After burning down the Shaboo Inn with a sprawling pair of sets the night before, the Miles Davis septet made the 500-mile journey from Willimantic, CT for a Sunday night performance at Toronto’s legendary Massey Hall. Like the previous night’s club gig, the septet leveled the audience in the cavernous theater with a pair of sets very much in the vein of what it brought to Europe the previous fall, but here in Toronto the band’s opening and closing sets are universes unto themselves. The first, a dead-on heavy funk blowout, the second, a dark, meandering, heady epic with more than a few bizarre subplots.
In the realm of audience tapes, our Massey Hall document is a solid one, capturing a bit of scene setting ambience before each set and the entire performance save for its dramatic closing minutes. After a quick buildup into “Turnaroundphrase” Miles and Liebman attack the theme ferociously – their solos ultra compact and the groove wound tight. Even Pete Cosey’s transitional solo into “Tune in 5” is tidy but Miles and Liebman take turns getting freaky once the groove settles in – the 5/4 rhythm slowly melting away and smoothing out as things turn atmospheric. “Zimbabwe” rises from the ashes of a beautiful transition (its first recorded performance in months) with some solid direction and horn work from Miles – he’s sounding renewed and his setup for Liebman is impeccable. Things get nicely spacious mid tune with some kalimba and a killer laidback beat from Al Foster until it quickly reaches a boil and fades into a manic “Right Off” that hangs around briely until they wisely segue into “Funk”. The groove is impenetrable as Miles hands off to Liebman around 4 minutes in with the precision of a relay team and the septet digs deep into the tune’s namesake. A few deft pauses wind the set down before stopping on a dime.
Miles begins the second set on organ as if to signal the sea change until Mtume’s liberal use of the wah’d drum machine steals the spotlight. His mastery of the primitive beatbox is on full display throughout the set. Cosey chimes in with an occasional ringside boxing bell (a recent addition), some synth-like textural slide guitar and a box full of percussion odds and ends to create a complete tonal sculpture beneath Miles before the band hits the themes hard and slips back into the stratosphere. It all melts back down to the drum machine as the band segues into a slowly building “For Dave”. A section of looped applause and some trippy reversed percussion signal a primitive (but enjoyable) tape edit before Miles lays out and the band runs wild – the percussion-heavy groove about 7 minutes in is sublime.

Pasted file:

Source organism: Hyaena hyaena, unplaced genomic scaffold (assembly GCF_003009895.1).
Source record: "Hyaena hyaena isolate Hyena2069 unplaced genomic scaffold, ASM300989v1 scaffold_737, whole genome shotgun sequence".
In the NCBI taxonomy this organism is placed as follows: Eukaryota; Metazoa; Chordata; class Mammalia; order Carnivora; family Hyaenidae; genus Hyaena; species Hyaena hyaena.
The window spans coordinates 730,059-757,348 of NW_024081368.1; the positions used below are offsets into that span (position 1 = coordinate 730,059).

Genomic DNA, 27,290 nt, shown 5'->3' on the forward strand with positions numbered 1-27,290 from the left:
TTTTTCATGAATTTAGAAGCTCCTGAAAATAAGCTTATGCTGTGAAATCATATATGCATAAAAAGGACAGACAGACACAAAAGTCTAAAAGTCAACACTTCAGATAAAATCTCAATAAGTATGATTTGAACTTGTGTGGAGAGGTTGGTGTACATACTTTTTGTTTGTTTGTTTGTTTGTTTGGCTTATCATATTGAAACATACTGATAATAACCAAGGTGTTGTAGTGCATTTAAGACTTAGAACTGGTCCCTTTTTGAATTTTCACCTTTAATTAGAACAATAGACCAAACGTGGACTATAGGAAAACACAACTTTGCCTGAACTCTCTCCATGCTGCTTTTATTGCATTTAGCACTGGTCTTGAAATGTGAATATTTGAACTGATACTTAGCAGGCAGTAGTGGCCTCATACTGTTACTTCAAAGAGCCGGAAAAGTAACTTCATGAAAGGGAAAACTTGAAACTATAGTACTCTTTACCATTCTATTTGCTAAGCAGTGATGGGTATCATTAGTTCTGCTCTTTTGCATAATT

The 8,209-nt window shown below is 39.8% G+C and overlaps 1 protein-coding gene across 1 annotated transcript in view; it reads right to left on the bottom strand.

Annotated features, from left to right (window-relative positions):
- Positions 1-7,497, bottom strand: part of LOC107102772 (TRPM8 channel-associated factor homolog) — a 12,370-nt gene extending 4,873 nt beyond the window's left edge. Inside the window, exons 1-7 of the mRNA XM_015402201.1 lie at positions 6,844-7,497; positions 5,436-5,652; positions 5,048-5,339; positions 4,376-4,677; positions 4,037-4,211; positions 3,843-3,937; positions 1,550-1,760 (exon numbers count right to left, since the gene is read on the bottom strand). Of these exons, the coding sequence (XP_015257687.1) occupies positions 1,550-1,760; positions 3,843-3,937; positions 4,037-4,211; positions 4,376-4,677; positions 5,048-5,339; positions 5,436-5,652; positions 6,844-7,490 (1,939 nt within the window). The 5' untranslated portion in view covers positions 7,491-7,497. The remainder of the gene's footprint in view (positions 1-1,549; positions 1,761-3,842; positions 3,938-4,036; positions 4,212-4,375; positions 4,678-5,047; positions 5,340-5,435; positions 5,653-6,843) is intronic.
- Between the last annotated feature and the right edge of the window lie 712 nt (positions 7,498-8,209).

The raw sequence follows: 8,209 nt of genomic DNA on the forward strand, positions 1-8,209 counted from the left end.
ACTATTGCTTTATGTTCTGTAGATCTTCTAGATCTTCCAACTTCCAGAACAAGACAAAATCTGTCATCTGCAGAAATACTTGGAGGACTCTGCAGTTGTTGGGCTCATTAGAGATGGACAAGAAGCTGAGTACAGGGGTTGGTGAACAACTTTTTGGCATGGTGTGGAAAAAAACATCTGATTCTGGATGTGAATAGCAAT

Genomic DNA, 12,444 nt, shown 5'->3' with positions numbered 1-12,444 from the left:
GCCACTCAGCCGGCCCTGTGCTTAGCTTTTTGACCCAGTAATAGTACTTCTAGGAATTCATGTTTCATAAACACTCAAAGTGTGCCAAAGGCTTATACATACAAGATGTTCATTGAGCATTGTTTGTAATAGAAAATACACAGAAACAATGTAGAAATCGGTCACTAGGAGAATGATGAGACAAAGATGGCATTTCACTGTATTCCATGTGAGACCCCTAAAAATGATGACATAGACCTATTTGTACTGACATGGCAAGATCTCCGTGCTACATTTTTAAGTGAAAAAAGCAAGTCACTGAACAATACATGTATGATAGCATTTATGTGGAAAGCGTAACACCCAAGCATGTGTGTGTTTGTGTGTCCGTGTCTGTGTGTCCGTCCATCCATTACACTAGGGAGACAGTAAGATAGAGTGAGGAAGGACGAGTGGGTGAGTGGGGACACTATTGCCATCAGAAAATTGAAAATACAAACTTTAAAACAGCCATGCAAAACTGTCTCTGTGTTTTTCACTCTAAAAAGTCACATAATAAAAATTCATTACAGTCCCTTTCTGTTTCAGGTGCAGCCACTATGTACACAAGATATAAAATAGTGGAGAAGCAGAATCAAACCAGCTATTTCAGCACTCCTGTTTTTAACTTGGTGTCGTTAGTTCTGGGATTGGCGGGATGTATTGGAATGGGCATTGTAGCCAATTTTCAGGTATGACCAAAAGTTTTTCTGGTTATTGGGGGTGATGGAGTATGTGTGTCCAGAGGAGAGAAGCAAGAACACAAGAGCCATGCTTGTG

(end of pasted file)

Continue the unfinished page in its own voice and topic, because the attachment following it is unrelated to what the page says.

Miles returns to shepherd the band into “Calypso Frelimo” on Fender Rhodes – the first time we’ve heard the instrument on stage since late ’71(!). It’s unclear if the electric piano was brought out to replace a malfunctioning organ but the tonal difference is stark, adding a certain mellowness to “Calypso” and allowing both guitarists to take the lead as Miles fades into the background. After the band tosses the theme around halfway through, the tune devolves into a tight percussion jam with Miles digging deep on Rhodes and Cosey floating overtop, gently building to a dramatic pause until voices unknown join in to hum and whistle the tune’s theme and a tape cuts just as the tension begins to climb.
A superb show, but damn… what a bizarre ending.
Get the tape / Lossless
1. Band warming up 1:25)
2. Turnaroundphrase (12:42)
3. Tune in 5 (7:01)
4. Zimbabwe (11:33)
5. Right Off (3:06)
6. Funk [Prelude, Pt. 1] (10:35)
7. Band warming up 1:36)
8. Ife (17:26)
9. For Dave [Mr. Foster] (13:44)
10. Calypso Frelimo (24:45)
Miles Davis (trumpet, organ, Fender Rhodes)
Dave Liebman (soprano, tenor, flute)
Pete Cosey (guitar, percussion)
Reggie Lucas (guitar)
Michael Henderson (electric bass)
Al Foster (drums)
Mtume (conga, percussion)